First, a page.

Patrick, the movie, hasn’t aged well, but I think altogether, it didn’t work long ago and age has just not been kind.

I didn’t find the characters interesting, but I respect that they too started out well and were interesting at the beginning, but failure to further explore them with an interesting narrative tanked the movie.

I’ve heard that Everett De Roche’s screenplay was, at one point, over 250 pages (a massive tome that would’ve translated to a four-hour film), and that Franklin helped him fine-tune it. Well, the film feels like it retained that weighty rambling tone but cut all the interesting pieces.

Sadly, I don’t like Patrick all that much. The movie. My friend Patrick is pretty cool. I don’t think you’ll like Patrick. But if you ever meet my friend, he’s alright in my book.

 

  • Patrick (1/5)
  • Patrick, my friend (4.5/5)
  • Patrick, the poster (4/5)

[The poster is pretty damn cool, though, right?]

-Kyle A. Goethe

 

 

 

For my review of Richard Franklin’s Psycho II, click here.

 

For more Almighty Goatman,

[31 Days of Horror 3] Psycho II (1983)

psychoii1983a

Director: Richard Franklin

Cast: Anthony Perkins, Vera Miles, Meg Tilly, Robert Loggia

Screenplay: Tom Holland

113 mins. Rated R.

 

Who would ever believe that a sequel to Psycho, twenty years later, would actually be successful? Psycho II was just that, earning roughly $34 million at the box office. It spawned two further sequels and a slew of other media properties. Crazy. Today, after years of avoiding it, I looked at Psycho II.

psychoii1983b

Twenty-two years after the unspeakable crimes he committed, Norman Bates (Anthony Perkins, The Trial, Crimes of Passion) has been released from the mental institution against the wishes of Lila Loomis (Vera Miles, The Searchers, The Initiation), sister of his victim Marion Crane, who amassed 743 signatures to keep him locked up. Once Norman gets comfortable, he takes on a job at a nearby diner where he meets Mary Samuels (Meg Tilly, The Big Chill, Body Snatchers), a nice young woman who quickly becomes friends with Norman. But as things in Norman’s life start to look better, trouble starts, and bodies pile up, and all eyes are on Norman. Is he responsible? Or is something far more sinister happening?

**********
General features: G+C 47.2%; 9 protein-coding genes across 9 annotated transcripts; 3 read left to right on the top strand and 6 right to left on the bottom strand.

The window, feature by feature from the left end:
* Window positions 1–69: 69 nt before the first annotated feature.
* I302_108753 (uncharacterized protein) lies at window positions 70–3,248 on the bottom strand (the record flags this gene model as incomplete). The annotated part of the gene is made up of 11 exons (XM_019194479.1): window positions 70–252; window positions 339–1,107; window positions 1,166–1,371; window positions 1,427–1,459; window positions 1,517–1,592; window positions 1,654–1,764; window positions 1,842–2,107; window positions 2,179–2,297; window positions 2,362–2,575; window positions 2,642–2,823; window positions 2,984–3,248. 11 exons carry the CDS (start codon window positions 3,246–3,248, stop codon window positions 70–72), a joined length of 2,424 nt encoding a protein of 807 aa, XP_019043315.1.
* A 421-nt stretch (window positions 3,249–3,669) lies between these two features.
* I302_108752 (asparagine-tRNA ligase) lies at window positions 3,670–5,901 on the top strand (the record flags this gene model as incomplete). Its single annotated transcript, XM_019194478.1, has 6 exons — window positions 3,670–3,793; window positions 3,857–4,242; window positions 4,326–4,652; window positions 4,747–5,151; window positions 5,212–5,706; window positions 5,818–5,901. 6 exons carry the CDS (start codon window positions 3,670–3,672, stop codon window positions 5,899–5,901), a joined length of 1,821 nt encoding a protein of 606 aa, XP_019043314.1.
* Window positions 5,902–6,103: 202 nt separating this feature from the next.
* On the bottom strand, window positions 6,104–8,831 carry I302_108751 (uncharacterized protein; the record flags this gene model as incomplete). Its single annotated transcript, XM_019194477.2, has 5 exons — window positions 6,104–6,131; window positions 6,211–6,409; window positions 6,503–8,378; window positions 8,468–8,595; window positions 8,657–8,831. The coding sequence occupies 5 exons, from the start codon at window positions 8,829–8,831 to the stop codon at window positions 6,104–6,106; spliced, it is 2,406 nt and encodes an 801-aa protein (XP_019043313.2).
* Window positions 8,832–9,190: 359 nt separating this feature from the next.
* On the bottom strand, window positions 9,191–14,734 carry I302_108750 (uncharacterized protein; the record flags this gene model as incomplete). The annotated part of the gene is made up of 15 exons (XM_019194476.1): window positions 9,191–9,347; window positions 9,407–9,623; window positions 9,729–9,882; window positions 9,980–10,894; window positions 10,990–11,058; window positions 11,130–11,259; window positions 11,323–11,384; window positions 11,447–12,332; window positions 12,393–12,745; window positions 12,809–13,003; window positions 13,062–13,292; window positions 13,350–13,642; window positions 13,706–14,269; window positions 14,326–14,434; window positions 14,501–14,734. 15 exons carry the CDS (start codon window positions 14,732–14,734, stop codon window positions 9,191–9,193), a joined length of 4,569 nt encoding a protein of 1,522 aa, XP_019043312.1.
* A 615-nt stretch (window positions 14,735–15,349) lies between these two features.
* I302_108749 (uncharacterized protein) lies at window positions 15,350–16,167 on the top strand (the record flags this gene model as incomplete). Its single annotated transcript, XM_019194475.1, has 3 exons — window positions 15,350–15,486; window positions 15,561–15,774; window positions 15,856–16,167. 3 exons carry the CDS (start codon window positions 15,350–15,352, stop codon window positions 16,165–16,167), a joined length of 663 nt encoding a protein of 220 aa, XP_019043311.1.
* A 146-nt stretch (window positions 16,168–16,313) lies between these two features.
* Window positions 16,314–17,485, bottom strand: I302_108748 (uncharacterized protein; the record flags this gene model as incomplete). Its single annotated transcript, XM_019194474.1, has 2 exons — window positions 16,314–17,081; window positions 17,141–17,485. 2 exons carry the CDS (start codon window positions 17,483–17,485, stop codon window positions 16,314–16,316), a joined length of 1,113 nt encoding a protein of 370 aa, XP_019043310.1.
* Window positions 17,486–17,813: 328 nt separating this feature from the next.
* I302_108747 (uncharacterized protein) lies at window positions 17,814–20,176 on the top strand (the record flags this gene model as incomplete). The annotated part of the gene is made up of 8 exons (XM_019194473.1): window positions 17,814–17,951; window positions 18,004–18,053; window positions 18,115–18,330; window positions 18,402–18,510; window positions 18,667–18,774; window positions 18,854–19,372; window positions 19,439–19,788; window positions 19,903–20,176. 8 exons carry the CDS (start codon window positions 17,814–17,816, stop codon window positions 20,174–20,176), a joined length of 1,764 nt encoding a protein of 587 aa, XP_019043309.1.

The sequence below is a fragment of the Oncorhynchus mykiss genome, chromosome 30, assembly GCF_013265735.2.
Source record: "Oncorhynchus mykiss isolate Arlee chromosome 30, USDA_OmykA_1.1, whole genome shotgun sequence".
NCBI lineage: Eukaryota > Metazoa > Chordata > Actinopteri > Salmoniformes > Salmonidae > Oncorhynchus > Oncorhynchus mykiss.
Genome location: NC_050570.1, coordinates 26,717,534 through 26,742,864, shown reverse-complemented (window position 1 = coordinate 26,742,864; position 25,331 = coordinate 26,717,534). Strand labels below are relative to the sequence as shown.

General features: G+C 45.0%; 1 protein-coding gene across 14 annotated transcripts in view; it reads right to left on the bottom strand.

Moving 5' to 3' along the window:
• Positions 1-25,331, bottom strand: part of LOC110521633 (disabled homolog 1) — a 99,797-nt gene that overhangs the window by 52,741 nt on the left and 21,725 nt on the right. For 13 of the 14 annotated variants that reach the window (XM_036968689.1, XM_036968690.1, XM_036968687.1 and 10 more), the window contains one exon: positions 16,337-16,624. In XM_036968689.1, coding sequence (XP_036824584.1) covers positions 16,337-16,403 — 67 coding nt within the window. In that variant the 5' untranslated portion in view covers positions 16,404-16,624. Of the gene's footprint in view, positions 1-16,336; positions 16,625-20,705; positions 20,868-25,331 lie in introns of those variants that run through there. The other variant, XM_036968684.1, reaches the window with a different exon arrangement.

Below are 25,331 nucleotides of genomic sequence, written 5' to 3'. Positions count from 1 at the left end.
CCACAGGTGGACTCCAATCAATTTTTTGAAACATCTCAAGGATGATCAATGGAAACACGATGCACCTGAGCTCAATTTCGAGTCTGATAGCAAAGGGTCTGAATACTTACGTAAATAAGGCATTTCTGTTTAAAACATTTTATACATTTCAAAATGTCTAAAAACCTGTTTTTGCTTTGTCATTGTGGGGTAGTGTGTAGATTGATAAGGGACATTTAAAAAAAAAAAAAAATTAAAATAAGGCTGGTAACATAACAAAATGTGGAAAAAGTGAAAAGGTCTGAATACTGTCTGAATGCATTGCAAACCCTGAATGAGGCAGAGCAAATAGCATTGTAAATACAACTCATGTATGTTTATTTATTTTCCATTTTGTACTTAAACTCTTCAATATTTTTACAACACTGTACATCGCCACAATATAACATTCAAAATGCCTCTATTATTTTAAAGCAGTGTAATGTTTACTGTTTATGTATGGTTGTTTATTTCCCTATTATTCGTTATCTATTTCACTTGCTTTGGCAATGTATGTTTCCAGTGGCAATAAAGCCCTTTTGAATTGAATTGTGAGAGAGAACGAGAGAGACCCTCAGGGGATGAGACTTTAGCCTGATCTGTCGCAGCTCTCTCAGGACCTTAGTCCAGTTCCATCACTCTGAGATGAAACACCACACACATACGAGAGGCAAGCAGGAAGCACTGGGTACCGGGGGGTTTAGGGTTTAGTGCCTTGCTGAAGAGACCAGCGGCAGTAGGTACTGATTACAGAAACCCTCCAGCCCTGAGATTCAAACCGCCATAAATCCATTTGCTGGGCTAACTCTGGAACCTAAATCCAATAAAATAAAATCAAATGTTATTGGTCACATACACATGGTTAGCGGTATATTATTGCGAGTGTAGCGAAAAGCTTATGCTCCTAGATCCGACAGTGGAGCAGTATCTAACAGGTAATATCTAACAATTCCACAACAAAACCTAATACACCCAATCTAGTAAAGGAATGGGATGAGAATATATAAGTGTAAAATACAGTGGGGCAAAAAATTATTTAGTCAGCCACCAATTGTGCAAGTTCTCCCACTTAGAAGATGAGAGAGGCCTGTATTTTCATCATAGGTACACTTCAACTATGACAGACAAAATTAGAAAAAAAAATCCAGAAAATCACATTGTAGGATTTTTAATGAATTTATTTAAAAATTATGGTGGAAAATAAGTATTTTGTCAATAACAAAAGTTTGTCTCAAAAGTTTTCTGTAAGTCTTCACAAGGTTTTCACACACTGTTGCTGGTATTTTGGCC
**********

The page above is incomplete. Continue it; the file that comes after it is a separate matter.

This sequel appears in many ways to be heading down the same path as the original Alfred Hitchcock classic, but then director Richard Franklin (Road Games, Cloak & Dagger) and screenwriter Tom Holland (Child’s Play, Thinner) throw in some genuinely intriguing twists and turns that kept me guessing the entire runtime. Not every plot point plays out the way it should, but overall, Psycho II does offers some shocks and surprises as a worthwhile sequel.

The film is further elevated by standout performances from Vera Miles’ return as Lila Loomis and franchise newcomer Robert Loggia (Scarface, Independence Day) as Norman’s doctor Bill Raymond, who does his best to transition Norman to the real world, however difficult the task becomes.

psychoii1983c

Now, I felt that the last half of the film gets a little too convoluted in trying to play mind games with the audience, and I’m still not sure I walked away with all the answers, but maybe that’s the idea. It just didn’t work as well as it could have. Psycho II is still the kind of sequel that further develops its characters and provides an interesting if somewhat similar and easy plot. I actually enjoyed it. There you have it.

 

3.5/5

-Kyle A. Goethe

 

 

For my review of Alfred Hitchcock’s Psycho, click here.